LIES MY TEACHER TOLD ME

EVERYTHING YOUR AMERICAN HISTORY TEXTBOOK GOT WRONG

A decade and a half ago, in America Revised, Frances FitzGerald demonstrated that widely used school textbooks presented simplistic, fatuous, and often inaccurate versions of American history. Here, Loewen (Sociology/Univ. of Vermont; Mississippi: Conflict and Change, not reviewed) draws the conclusion that little has changed since then. In a year-long study at the Smithsonian Institution, Loewen reviewed 12 leading high school history textbooks and was appalled by the unscholarly, inaccurate, and overtly ideological material he found. Textbooks, Loewen argues, ``supply irrelevant and erroneous details, while omitting pivotal questions and facts in their treatments of issues ranging from Columbus's second voyage to the possibility of impending ecocide.'' He notes their non-treatment of subjects such as early American settlers' relations with the Indians, Helen Keller's radical socialism (textbooks often present her story only as an inspirational one), Abraham Lincoln's complex attitudes about race, and American atrocities in Vietnam. Loewen contends that American history has traditionally been taught in order to inculcate patriotism and other moral qualities rather than to get at the truth. Moreover, he asserts, the discipline of history, more than other scholarly fields, has traditionally been dominated by upper-class white male writers who share a particular consensus on American history. While the discipline of history has become more sophisticated and diverse in recent decades, Loewen shows, school history textbooks have not kept up. The result is a general lack of interest in history on the part of intelligent students. Loewen concludes that high school history teachers can do much to enhance interest in history by questioning the texts, encouraging students to do primary source work, and continually asking questions rather than providing answers. Although Loewen often is entertaining, he presents both an indictment that rings true and an eloquent call to action. (40 b&w illustrations, not seen)

Pub Date: Jan. 1, 1995

ISBN: 1-56584-100-X

Page Count: 384

Publisher: The New Press

Review Posted Online: May 20, 2010

Kirkus Reviews Issue: Nov. 15, 1994

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THE ABOLITION OF MAN

The sub-title of this book is "Reflections on Education with Special Reference to the Teaching of English in the Upper Forms of Schools." But one finds in it little about education, and less about the teaching of English. Nor is this volume a defense of the Christian faith similar to other books from the pen of C. S. Lewis. The three lectures comprising the book are rather rambling talks about life and literature and philosophy. Those who have come to expect from Lewis penetrating satire and a subtle sense of humor, used to buttress a real Christian faith, will be disappointed.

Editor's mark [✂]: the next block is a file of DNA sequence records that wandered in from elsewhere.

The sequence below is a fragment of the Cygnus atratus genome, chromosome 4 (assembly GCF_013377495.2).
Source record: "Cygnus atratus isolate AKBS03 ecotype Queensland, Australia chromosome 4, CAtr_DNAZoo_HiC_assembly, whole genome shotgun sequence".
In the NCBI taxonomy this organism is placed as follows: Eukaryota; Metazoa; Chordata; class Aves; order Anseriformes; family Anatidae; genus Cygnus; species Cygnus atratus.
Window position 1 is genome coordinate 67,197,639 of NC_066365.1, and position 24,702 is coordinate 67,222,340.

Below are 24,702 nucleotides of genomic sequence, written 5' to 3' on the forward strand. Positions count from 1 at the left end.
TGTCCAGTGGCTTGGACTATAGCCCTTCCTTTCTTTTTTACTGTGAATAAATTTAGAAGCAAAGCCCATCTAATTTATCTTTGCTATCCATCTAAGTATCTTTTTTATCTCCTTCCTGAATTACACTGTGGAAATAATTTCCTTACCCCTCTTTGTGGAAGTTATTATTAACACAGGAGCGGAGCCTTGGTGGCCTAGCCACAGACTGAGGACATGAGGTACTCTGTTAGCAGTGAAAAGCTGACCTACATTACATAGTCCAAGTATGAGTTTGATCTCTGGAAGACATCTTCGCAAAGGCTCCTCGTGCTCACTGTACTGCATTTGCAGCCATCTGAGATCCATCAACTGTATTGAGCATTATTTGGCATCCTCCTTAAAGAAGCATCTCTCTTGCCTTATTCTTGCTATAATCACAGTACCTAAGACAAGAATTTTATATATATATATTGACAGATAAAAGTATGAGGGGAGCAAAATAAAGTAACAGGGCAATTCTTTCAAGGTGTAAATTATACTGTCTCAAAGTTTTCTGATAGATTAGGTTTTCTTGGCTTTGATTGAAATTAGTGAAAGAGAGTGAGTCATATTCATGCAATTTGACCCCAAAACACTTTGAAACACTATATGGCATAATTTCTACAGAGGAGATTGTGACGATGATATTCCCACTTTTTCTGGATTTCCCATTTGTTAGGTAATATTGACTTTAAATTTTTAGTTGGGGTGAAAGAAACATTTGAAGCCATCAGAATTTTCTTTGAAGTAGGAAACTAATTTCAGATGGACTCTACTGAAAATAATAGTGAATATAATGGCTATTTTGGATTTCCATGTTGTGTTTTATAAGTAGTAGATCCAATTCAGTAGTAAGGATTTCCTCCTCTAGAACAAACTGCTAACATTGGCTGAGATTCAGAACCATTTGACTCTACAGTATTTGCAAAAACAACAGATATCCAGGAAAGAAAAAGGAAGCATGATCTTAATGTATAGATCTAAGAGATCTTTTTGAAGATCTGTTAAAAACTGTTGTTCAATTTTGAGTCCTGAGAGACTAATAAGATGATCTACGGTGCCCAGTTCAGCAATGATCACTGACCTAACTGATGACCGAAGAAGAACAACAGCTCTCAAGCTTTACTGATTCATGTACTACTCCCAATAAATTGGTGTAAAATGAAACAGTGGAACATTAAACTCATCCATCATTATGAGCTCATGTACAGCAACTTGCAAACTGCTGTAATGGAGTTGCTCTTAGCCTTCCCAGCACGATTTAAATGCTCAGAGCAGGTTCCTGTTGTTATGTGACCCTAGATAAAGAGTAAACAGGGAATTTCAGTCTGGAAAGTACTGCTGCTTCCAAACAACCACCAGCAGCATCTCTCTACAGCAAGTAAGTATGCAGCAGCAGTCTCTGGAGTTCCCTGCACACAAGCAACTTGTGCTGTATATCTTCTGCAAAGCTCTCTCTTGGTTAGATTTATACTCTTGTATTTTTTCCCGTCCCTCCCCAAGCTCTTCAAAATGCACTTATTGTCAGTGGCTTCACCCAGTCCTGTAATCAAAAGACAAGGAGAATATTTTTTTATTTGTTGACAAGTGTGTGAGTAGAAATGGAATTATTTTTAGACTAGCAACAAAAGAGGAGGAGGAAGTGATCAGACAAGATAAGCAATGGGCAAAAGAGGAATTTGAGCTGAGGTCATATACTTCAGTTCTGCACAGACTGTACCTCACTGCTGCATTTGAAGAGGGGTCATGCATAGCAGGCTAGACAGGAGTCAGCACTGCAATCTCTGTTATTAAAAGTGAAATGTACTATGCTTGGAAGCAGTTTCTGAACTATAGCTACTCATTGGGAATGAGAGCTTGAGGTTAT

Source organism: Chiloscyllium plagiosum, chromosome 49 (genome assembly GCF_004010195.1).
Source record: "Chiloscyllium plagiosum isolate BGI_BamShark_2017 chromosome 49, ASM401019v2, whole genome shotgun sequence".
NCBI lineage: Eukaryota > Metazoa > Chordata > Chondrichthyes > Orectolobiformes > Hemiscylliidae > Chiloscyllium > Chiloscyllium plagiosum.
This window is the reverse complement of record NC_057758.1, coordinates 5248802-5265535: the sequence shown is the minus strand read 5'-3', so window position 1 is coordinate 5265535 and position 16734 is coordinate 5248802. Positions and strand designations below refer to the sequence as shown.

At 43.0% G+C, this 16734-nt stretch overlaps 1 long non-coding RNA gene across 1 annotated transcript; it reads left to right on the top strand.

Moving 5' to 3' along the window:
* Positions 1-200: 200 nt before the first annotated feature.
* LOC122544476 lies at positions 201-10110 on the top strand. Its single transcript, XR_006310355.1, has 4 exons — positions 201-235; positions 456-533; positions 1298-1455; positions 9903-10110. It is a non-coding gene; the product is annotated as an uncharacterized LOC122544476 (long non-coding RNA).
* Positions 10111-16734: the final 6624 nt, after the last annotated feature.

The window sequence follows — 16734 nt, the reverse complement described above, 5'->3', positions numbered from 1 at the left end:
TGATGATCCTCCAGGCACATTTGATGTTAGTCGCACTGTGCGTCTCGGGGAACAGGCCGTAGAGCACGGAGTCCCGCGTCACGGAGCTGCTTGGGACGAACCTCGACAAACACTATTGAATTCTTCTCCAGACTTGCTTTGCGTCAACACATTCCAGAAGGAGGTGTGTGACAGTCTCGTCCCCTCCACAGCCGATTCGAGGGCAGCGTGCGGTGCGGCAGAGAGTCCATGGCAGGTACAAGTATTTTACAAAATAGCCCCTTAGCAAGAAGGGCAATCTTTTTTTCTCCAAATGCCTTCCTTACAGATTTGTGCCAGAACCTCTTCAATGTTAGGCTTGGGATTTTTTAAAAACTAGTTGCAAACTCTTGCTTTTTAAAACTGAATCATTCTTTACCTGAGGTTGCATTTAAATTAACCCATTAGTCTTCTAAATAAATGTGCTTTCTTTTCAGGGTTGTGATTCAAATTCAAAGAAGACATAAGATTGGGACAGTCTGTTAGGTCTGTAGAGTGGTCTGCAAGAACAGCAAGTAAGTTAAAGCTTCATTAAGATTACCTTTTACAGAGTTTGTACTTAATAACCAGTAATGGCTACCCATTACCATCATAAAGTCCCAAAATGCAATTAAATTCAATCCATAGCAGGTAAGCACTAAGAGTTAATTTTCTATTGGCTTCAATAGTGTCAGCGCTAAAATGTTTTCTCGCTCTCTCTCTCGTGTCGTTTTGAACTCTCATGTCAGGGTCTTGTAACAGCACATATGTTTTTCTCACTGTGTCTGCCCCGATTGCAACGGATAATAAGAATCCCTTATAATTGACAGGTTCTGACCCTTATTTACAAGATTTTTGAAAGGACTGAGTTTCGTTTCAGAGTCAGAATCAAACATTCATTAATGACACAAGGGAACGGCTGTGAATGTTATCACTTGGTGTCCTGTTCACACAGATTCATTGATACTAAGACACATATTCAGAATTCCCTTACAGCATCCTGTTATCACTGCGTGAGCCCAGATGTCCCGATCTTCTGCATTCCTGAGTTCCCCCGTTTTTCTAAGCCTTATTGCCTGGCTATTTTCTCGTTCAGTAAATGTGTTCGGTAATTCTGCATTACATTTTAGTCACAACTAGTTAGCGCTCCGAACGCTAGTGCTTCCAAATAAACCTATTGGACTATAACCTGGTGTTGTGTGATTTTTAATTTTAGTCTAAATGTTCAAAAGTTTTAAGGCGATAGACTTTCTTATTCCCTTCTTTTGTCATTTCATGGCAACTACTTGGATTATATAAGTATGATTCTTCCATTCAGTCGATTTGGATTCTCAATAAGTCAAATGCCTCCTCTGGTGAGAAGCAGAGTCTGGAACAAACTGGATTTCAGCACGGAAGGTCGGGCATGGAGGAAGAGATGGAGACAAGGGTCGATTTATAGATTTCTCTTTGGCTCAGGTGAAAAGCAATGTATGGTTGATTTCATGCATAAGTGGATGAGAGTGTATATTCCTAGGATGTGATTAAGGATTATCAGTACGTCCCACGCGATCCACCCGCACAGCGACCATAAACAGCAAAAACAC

Pub Date: April 8, 1947

ISBN: 1609421477

Page Count: -

Publisher: Macmillan

Review Posted Online: Oct. 17, 2011

Kirkus Reviews Issue: April 1, 1947

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Carefully researched and chilling, if somewhat overwritten.

COLUMBINE

Comprehensive, myth-busting examination of the Colorado high-school massacre.

“We remember Columbine as a pair of outcast Goths from the Trench Coat Mafia snapping and tearing through their high school hunting down jocks to settle a long-running feud. Almost none of that happened,” writes Cullen, a Denver-based journalist who has spent the past ten years investigating the 1999 attack. In fact, Eric Harris and Dylan Klebold conceived of their act not as a targeted school shooting but as an elaborate three-part act of terrorism. First, propane bombs planted in the cafeteria would erupt during lunchtime, indiscriminately slaughtering hundreds of students. The killers, positioned outside the school’s main entrance, would then mow down fleeing survivors. Finally, after the media and rescue workers had arrived, timed bombs in the killers’ cars would explode, wiping out hundreds more. It was only when the bombs in the cafeteria failed to detonate that the killers entered the high school with sawed-off shotguns blazing. Drawing on a wealth of journals, videotapes, police reports and personal interviews, Cullen sketches multifaceted portraits of the killers and the surviving community. He portrays Harris as a calculating, egocentric psychopath, someone who labeled his journal “The Book of God” and harbored fantasies of exterminating the entire human race. In contrast, Klebold was a suicidal depressive, prone to fits of rage and extreme self-loathing. Together they forged a combustible and unequal alliance, with Harris channeling Klebold’s frustration and anger into his sadistic plans. The unnerving narrative is too often undermined by the author’s distracting tendency to weave the killers’ expressions into his sentences—for example, “The boys were shooting off their pipe bombs by then, and, man, were those things badass.” Cullen is better at depicting the attack’s aftermath. Poignant sections devoted to the survivors probe the myriad ways that individuals cope with grief and struggle to interpret and make sense of tragedy.

Carefully researched and chilling, if somewhat overwritten.

Pub Date: April 6, 2009

ISBN: 978-0-446-54693-5

Page Count: 406

Publisher: Twelve

Review Posted Online: May 20, 2010

Kirkus Reviews Issue: Feb. 15, 2009

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